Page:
A physician at Intermountain Health is leading a national effort to reduce one of the most common types of infections that occur in hospital patients to improve care and reduce unnecessary costs.
Payal Patel, MD, an infectious diseases physician at Intermountain Health, is the lead author of new national recommendations developed by five medical societies and published in the journal Infection Control & Hospital Epidemiology, that address updated guidelines for the use of indwelling urinary catheters in hospital patients.
An indwelling urinary catheter is a tube that is inserted into the bladder, allowing urine to drain freely while a patient is in the hospital. As many as one-fourth of all hospital inpatients may have a short-term, indwelling urinary catheter placed during their hospital stay.
However, use of catheters can lead to the development of urinary catheter complications, including catheter-associated urinary tract infection (CAUTI), which can result in additional illness, longer hospital stays, and additional healthcare costs.
Dr. Patel is lead author of the new national guidelines – Strategies to Prevent Catheter-Associated Urinary Tract Infections in Acute Care Hospitals: 2022 Update – which advocate avoiding unnecessary use of indwelling catheters and recommend caregivers promptly remove catheters in hospital patients that are no longer needed as first steps in preventing catheter-associated urinary tract infections.
“Urinary catheters can be associated with infection and also with non-infectious harms like trauma and obstruction,” said Dr. Patel “Prevention of infection related to use of typical indwelling urinary catheters is multidisciplinary. Many members of the healthcare team, including doctors and nurses, have an important role in this process.”
Urinary tract infections are one of the most common healthcare-associated infections, and up to three-quarters of urinary tract infections are caused by an indwelling urinary catheter.
Catheter-related infections have been associated with higher hospital mortality and increased length of stay at a cost of nearly $2,000 per hospitalized patient.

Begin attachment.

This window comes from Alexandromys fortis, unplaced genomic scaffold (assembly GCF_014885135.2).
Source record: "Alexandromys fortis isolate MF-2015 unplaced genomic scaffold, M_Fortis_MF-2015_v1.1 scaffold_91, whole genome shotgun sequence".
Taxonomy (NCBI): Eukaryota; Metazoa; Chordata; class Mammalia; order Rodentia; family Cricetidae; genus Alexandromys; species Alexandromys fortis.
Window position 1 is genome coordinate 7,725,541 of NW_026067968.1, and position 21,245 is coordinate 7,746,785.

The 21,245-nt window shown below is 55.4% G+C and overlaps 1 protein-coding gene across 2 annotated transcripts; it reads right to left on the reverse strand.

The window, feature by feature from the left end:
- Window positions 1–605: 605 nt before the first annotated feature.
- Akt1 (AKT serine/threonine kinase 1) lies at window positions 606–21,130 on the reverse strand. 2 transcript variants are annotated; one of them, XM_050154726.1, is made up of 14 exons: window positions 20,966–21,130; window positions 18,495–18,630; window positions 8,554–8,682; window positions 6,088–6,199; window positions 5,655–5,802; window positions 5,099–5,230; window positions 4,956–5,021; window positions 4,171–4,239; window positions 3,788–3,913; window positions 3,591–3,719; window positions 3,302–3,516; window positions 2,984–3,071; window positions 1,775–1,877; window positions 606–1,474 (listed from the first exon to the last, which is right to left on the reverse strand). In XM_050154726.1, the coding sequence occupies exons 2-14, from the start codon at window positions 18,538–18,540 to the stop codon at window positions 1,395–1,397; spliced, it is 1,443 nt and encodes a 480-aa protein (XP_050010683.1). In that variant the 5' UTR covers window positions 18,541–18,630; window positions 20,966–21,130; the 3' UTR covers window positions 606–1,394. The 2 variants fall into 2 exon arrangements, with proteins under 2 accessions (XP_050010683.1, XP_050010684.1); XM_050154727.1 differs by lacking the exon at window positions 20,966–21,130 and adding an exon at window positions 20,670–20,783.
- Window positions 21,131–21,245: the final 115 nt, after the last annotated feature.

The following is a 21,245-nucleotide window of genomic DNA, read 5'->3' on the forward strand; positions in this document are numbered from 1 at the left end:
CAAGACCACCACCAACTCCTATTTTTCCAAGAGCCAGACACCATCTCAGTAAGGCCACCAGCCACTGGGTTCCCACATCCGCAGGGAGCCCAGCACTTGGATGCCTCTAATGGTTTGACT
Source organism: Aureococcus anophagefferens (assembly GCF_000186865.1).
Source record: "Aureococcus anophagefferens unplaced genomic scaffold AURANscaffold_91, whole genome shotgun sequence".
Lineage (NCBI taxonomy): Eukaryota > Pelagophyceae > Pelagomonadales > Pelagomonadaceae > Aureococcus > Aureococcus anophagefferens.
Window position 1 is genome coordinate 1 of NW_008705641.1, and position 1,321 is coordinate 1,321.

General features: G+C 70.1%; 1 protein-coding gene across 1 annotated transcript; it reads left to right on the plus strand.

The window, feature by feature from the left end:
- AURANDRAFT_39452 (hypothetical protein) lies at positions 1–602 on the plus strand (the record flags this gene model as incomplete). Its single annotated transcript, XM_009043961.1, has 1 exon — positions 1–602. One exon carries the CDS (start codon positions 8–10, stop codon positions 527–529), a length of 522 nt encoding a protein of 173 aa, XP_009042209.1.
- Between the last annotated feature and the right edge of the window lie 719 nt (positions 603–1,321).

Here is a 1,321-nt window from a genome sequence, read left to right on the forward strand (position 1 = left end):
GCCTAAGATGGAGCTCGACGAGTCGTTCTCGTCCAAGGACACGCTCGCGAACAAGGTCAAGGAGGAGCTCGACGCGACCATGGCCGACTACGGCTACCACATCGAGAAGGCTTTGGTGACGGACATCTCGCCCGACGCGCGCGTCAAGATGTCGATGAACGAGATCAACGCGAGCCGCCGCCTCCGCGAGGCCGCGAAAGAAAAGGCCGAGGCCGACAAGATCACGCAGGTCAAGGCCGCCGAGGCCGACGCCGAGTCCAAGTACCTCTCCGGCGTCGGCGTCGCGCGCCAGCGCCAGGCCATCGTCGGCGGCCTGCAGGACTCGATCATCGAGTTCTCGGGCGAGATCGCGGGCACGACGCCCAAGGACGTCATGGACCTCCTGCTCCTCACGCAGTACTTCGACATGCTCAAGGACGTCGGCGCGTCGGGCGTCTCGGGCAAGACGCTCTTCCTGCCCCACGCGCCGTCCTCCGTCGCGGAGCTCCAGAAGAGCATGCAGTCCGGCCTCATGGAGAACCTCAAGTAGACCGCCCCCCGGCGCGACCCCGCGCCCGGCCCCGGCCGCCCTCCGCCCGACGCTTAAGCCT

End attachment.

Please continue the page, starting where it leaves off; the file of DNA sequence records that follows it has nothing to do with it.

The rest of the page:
The updated recommendations include a model, “Disrupting the Lifecycle of the Urinary Catheter,” which identifies alternatives to indwelling catheters, shows how to follow guidance for safely inserting and maintaining catheters, and prompts healthcare personnel to initiate timely removal.
Non-catheter strategies include prompt toileting, urinals, bedside commodes, incontinence garments, and/or the use of non-indwelling catheter strategies such as intermittent straight catheterization or external urinary catheters.
Since duration of catheterization is the most important risk factor for developing infection, Dr. Patel and the authors recommend at least daily review of continued catheterization, which can include automated reminders of the presence of a catheter or review during rounds of all patients with urinary catheters.
Other essential practices include ensuring supplies are readily available for non-catheter and catheter management of patients’ urinary issues, and ensuring when catheters are used, they are positioned to beds and wheelchairs in ways that avoid kinking of tubing, which increases the risk of infection.
Educating healthcare professionals about urine culture stewardship while providing indications for urine cultures is another new essential practice.
The document updates Strategies to Prevent Catheter-Associated Urinary Tract Infections in Acute Care Hospitals published in 2014.
The Compendium, first published in 2008, is sponsored by the Society for Healthcare Epidemiology (SHEA) and is the product of a collaborative effort led by SHEA, with the Infectious Diseases Society of America, the Association for Professionals in Infection Control and Epidemiology, the American Hospital Association, and The Joint Commission, with major contributions from representatives of several organizations and societies with content expertise.
It is a multiyear, highly collaborative guidance-writing effort by over 100 experts from around the world.
The urinary catheter paper is the final installment in the latest Compendium update, which began with publication of strategies to prevent ventilator and non-ventilator associated pneumonia in May of 2022.